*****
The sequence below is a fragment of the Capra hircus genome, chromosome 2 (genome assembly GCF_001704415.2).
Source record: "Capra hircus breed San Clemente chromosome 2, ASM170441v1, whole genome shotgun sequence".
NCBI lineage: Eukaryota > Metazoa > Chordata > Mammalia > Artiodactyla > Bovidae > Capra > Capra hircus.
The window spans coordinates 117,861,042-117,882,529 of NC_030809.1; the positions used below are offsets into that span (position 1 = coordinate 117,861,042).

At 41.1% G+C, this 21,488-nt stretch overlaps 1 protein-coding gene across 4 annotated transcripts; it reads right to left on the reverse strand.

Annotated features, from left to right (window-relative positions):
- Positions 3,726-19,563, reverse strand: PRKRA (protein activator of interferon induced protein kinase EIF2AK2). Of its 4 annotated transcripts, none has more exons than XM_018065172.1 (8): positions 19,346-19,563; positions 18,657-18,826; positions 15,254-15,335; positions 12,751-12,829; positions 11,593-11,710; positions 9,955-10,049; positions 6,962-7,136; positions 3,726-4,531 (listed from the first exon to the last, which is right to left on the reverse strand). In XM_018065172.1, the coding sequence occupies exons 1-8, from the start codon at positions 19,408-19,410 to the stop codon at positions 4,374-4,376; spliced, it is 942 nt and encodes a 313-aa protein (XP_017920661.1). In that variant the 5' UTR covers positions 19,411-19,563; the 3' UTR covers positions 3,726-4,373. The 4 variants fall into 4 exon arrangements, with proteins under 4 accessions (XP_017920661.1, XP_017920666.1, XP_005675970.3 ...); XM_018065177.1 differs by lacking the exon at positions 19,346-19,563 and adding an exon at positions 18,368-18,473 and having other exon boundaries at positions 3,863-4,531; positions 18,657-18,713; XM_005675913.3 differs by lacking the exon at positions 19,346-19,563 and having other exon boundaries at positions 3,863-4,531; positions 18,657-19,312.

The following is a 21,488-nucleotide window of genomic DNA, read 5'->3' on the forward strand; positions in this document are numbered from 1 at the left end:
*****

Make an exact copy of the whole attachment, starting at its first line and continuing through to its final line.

The sequence below is a fragment of the Capra hircus genome, chromosome 2 (genome assembly GCF_001704415.2).
Source record: "Capra hircus breed San Clemente chromosome 2, ASM170441v1, whole genome shotgun sequence".
NCBI lineage: Eukaryota > Metazoa > Chordata > Mammalia > Artiodactyla > Bovidae > Capra > Capra hircus.
The window spans coordinates 117,861,042-117,882,529 of NC_030809.1; the positions used below are offsets into that span (position 1 = coordinate 117,861,042).

At 41.1% G+C, this 21,488-nt stretch overlaps 1 protein-coding gene across 4 annotated transcripts; it reads right to left on the reverse strand.

Annotated features, from left to right (window-relative positions):
- Positions 3,726-19,563, reverse strand: PRKRA (protein activator of interferon induced protein kinase EIF2AK2). Of its 4 annotated transcripts, none has more exons than XM_018065172.1 (8): positions 19,346-19,563; positions 18,657-18,826; positions 15,254-15,335; positions 12,751-12,829; positions 11,593-11,710; positions 9,955-10,049; positions 6,962-7,136; positions 3,726-4,531 (listed from the first exon to the last, which is right to left on the reverse strand). In XM_018065172.1, the coding sequence occupies exons 1-8, from the start codon at positions 19,408-19,410 to the stop codon at positions 4,374-4,376; spliced, it is 942 nt and encodes a 313-aa protein (XP_017920661.1). In that variant the 5' UTR covers positions 19,411-19,563; the 3' UTR covers positions 3,726-4,373. The 4 variants fall into 4 exon arrangements, with proteins under 4 accessions (XP_017920661.1, XP_017920666.1, XP_005675970.3 ...); XM_018065177.1 differs by lacking the exon at positions 19,346-19,563 and adding an exon at positions 18,368-18,473 and having other exon boundaries at positions 3,863-4,531; positions 18,657-18,713; XM_005675913.3 differs by lacking the exon at positions 19,346-19,563 and having other exon boundaries at positions 3,863-4,531; positions 18,657-19,312.

The following is a 21,488-nucleotide window of genomic DNA, read 5'->3' on the forward strand; positions in this document are numbered from 1 at the left end: